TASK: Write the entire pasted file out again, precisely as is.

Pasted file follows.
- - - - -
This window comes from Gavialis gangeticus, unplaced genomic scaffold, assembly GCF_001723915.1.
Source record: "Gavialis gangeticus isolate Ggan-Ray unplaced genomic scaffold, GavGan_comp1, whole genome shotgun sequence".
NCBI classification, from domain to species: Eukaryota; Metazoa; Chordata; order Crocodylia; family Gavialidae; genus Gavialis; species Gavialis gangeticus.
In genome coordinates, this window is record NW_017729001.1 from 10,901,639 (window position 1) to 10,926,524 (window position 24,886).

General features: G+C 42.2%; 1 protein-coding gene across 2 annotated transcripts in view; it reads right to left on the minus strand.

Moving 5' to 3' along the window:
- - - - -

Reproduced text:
This window comes from Gavialis gangeticus, unplaced genomic scaffold, assembly GCF_001723915.1.
Source record: "Gavialis gangeticus isolate Ggan-Ray unplaced genomic scaffold, GavGan_comp1, whole genome shotgun sequence".
NCBI classification, from domain to species: Eukaryota; Metazoa; Chordata; order Crocodylia; family Gavialidae; genus Gavialis; species Gavialis gangeticus.
In genome coordinates, this window is record NW_017729001.1 from 10,901,639 (window position 1) to 10,926,524 (window position 24,886).

General features: G+C 42.2%; 1 protein-coding gene across 2 annotated transcripts in view; it reads right to left on the minus strand.

Moving 5' to 3' along the window: